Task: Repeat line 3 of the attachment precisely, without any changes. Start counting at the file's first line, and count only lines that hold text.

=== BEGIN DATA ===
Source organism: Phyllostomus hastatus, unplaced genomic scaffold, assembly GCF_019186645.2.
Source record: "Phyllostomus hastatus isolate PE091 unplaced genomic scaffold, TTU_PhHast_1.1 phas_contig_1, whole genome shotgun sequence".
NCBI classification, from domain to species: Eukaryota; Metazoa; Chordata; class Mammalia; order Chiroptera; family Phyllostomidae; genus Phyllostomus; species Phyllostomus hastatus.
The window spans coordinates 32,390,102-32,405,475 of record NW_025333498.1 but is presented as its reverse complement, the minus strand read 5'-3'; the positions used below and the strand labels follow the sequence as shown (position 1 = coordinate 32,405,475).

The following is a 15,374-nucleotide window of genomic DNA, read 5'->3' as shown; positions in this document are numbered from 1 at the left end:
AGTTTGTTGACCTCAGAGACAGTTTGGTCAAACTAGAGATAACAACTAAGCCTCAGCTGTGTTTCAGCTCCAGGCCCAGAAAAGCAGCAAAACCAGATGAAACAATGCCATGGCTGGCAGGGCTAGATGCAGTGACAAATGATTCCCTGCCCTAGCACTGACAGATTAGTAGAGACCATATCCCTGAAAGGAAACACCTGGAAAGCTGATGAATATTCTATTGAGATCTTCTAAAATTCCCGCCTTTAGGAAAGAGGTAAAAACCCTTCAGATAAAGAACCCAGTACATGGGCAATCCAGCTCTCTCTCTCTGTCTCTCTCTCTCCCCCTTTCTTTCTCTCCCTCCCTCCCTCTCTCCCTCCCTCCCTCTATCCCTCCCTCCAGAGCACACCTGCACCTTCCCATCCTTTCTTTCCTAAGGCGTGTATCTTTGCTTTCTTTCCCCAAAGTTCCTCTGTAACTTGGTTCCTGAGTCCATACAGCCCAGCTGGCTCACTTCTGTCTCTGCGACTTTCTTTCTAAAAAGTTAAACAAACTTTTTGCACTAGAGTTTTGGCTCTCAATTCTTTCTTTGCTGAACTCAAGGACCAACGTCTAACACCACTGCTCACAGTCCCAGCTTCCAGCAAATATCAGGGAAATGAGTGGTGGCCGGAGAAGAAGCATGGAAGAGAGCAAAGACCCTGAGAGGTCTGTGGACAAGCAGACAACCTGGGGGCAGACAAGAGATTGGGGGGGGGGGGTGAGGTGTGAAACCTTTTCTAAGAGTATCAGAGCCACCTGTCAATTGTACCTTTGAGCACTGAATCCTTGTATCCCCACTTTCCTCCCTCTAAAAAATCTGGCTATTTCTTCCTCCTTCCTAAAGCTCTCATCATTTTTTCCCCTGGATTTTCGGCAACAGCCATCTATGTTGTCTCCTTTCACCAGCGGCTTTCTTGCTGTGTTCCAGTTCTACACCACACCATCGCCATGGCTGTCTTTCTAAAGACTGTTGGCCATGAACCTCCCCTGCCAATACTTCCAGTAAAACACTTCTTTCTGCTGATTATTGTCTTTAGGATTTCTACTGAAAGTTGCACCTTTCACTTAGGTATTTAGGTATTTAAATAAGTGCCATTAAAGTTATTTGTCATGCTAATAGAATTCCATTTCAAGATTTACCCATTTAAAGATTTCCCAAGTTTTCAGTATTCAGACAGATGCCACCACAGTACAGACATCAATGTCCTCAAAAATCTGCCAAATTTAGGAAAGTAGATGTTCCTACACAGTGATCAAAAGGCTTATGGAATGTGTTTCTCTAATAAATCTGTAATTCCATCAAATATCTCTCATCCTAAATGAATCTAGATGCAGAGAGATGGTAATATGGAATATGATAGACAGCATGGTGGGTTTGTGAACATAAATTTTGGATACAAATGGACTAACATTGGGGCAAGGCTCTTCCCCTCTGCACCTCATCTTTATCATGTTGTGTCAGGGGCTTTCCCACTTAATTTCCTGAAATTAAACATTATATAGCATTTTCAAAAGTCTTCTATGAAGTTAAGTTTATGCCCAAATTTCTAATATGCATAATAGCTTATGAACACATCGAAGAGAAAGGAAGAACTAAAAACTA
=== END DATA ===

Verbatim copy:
NCBI classification, from domain to species: Eukaryota; Metazoa; Chordata; class Mammalia; order Chiroptera; family Phyllostomidae; genus Phyllostomus; species Phyllostomus hastatus.